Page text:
Uwe Greitens: When the company was founded in 1997, CAD/CAM was still in the early stages of development. Accordingly, the product portfolio has changed. With our three business units (materials, technology, and digital services), we have accompanied the transition from analogue dental technology to the CAD/CAM laboratory. In addition to zirconium oxide and its accessories such as dyeing liquids, we produce medical polymers for special applications such as splint therapies. With our latest project, the manufacture of ready-made, digital implant components, we want to further expand our scope as a laboratory supplier. The goal is to enable our customers to purchase all sorts of CAD materials from a single source. We are becoming the single point of contact for an increasing number of processes. The wide range of qualifications our employees have has also changed accordingly.
dl: What fields are your employees trained in?
Uwe Greitens: We employ engineers from different fields: dental technicians, machining technicians, production, and IT specialists. The number of sales people has remained relatively low. Our company is called Dental Direkt. Although the name does not immediately suggest a production specialist, that is still our primary business, especially in Germany. We try to keep administrative and marketing overhead low in order to offer attractive prices. This business philosophy has not changed.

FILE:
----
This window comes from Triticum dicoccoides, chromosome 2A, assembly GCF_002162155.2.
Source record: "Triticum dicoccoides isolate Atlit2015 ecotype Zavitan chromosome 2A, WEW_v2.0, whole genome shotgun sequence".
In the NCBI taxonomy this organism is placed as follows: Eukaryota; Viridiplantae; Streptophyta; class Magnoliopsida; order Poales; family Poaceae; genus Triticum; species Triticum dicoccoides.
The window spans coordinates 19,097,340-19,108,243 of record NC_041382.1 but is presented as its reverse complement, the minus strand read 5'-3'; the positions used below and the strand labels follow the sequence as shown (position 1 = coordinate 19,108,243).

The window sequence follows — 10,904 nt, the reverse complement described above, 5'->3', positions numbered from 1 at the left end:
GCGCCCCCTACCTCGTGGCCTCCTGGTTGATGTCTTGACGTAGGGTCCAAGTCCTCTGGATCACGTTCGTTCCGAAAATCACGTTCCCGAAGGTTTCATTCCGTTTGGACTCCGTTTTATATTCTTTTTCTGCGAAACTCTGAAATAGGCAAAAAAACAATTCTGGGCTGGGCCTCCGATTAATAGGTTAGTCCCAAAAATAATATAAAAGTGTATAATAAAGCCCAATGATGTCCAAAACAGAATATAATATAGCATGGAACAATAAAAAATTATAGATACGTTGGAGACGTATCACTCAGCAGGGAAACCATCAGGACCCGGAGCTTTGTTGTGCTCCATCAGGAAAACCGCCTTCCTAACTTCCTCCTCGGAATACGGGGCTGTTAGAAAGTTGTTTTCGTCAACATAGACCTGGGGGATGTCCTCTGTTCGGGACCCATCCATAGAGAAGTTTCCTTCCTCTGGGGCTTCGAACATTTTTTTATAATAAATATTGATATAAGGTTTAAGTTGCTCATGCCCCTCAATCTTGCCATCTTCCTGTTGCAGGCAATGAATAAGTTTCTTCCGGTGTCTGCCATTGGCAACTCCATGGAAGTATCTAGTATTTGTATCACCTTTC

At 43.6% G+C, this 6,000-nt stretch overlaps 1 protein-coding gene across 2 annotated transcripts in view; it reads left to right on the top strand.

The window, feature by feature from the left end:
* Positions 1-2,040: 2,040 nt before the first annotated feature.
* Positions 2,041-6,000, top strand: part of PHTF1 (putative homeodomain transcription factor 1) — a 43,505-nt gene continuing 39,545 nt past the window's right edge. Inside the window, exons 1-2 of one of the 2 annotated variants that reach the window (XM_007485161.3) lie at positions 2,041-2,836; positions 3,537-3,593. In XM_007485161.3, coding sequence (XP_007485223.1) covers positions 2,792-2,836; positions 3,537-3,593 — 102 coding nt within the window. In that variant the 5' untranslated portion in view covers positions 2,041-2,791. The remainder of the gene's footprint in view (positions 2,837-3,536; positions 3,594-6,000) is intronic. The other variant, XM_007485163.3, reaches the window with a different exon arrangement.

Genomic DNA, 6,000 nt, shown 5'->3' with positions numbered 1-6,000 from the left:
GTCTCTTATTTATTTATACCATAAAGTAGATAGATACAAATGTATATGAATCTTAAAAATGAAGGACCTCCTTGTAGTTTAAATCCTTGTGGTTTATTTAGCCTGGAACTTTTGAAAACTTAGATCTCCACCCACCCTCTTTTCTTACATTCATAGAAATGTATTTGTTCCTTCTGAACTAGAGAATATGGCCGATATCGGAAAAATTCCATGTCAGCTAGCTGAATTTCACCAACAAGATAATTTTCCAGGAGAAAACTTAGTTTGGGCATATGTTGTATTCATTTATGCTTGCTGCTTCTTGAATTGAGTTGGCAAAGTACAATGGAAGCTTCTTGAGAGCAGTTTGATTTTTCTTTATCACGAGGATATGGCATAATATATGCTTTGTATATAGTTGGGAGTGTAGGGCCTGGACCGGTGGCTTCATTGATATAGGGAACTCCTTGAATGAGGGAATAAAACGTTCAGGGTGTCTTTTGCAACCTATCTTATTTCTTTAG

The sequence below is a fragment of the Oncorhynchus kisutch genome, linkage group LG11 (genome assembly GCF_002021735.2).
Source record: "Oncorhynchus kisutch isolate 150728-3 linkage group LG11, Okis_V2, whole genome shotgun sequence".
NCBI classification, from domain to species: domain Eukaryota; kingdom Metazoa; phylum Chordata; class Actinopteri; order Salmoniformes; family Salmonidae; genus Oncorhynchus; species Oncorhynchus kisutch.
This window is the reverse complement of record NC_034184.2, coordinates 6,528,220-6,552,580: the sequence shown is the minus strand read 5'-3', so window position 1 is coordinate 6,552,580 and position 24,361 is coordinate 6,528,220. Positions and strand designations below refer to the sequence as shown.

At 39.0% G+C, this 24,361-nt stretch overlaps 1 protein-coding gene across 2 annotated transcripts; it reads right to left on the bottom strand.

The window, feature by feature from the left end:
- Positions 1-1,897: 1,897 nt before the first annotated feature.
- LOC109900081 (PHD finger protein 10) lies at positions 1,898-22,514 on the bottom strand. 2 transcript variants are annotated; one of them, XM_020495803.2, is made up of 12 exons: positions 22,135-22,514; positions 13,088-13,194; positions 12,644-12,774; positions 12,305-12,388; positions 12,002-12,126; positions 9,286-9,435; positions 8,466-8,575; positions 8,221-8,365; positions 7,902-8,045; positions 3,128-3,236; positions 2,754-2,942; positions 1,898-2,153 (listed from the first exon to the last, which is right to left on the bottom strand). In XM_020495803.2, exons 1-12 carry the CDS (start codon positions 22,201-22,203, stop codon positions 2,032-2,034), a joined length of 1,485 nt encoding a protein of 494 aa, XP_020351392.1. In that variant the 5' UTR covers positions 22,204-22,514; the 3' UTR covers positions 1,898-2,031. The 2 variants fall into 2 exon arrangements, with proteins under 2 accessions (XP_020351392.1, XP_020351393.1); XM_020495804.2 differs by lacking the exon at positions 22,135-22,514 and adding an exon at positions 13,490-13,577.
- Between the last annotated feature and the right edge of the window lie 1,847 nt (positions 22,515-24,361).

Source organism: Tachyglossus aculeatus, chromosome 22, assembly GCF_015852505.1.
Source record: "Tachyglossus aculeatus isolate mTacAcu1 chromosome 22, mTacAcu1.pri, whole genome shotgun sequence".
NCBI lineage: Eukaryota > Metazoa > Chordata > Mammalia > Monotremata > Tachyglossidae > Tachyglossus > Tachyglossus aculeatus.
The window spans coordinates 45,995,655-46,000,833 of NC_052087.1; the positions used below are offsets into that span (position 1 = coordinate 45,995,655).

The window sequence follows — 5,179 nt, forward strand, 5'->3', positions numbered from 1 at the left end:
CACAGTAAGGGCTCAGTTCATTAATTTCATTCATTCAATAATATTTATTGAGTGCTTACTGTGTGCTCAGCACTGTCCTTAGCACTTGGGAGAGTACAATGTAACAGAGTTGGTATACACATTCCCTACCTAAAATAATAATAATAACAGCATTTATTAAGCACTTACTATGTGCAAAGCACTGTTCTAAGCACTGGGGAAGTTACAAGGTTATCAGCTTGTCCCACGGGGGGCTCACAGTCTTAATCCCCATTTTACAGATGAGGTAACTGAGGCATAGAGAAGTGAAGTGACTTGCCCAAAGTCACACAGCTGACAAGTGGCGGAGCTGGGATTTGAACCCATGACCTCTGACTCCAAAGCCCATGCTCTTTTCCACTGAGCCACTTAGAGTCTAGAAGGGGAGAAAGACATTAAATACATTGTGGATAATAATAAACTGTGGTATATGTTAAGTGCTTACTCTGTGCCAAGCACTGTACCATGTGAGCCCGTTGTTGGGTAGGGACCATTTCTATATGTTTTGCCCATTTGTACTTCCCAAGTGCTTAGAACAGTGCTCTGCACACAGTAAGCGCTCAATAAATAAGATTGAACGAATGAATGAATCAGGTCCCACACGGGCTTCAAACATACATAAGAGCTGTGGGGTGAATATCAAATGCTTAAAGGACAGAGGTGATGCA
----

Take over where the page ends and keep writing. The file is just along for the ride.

dl: Why do you operate your own technology center?
Uwe Greitens: We are convinced that this provides ideal support for our laboratory customers. Especially for smaller companies, it is difficult to keep pace with the high amount of investment which are necessary to update equipment. We sell small and efficient bench-top milling machines that enable laboratories to process a wide range of materials. These are the materials, including our zirconium oxide, where it makes sense to have the manufacturing process in-house in order to ensure that prosthetics are aesthetically optimal. In addition, it is the "soft" materials that bring the greatest added value to the in-house laboratory. When processing metals in high-speed cutting or laser melting, other standards are required. Industrial concepts to ensure lasting precision are costly. A high production volume is necessary to be profitable. We have a broad base especially in these areas. Individually machined titanium